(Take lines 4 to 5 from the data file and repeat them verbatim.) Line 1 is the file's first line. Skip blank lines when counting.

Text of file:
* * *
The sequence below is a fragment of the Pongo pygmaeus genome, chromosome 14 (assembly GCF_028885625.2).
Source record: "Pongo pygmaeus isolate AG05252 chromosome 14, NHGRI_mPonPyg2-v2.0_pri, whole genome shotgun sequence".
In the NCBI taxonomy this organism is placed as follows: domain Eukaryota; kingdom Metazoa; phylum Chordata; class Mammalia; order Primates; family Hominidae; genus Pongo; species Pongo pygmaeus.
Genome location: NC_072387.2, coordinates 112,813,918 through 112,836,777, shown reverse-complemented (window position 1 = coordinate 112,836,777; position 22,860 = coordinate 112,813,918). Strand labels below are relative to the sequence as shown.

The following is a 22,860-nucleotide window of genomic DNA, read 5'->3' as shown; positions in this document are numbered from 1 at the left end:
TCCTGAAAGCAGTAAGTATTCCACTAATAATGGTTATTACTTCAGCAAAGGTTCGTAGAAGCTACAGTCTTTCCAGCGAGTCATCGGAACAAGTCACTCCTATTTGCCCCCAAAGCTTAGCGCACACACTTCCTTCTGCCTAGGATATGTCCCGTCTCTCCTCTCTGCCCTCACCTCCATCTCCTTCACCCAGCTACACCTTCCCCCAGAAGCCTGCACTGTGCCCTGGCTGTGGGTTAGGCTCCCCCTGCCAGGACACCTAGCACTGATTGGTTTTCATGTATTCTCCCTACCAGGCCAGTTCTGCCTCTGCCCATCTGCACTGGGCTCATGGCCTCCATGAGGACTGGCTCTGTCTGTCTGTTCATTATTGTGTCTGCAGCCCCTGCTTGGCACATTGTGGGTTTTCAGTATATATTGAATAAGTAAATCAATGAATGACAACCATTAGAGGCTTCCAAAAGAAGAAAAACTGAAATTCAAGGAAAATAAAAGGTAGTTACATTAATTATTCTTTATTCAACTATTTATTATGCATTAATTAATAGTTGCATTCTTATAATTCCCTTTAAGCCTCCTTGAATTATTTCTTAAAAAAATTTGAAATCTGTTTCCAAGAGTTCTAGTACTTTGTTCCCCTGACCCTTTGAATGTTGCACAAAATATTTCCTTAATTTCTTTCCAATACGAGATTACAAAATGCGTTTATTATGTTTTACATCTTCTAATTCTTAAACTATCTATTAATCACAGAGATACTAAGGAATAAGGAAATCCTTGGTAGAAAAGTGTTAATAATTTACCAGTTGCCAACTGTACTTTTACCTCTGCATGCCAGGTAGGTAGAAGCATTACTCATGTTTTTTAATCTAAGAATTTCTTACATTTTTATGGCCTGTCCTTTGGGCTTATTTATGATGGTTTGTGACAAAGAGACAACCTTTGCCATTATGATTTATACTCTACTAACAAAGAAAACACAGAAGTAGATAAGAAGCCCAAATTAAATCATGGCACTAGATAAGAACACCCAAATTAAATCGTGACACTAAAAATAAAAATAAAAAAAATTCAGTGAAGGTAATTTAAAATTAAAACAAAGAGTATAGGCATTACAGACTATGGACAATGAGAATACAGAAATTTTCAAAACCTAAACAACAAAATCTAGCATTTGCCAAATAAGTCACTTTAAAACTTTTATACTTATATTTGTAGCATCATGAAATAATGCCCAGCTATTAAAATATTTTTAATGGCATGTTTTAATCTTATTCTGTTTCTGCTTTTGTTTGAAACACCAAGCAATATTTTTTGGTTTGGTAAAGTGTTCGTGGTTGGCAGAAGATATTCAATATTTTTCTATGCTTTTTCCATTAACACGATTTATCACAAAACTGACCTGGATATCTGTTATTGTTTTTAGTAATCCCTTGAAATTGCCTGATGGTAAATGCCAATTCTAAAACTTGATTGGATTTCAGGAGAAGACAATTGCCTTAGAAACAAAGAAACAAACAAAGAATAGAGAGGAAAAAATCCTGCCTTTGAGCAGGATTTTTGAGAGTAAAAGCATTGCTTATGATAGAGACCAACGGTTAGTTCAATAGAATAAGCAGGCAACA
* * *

Genome location: NC_072387.2, coordinates 112,813,918 through 112,836,777, shown reverse-complemented (window position 1 = coordinate 112,836,777; position 22,860 = coordinate 112,813,918). Strand labels below are relative to the sequence as shown.

The following is a 22,860-nucleotide window of genomic DNA, read 5'->3' as shown; positions in this document are numbered from 1 at the left end: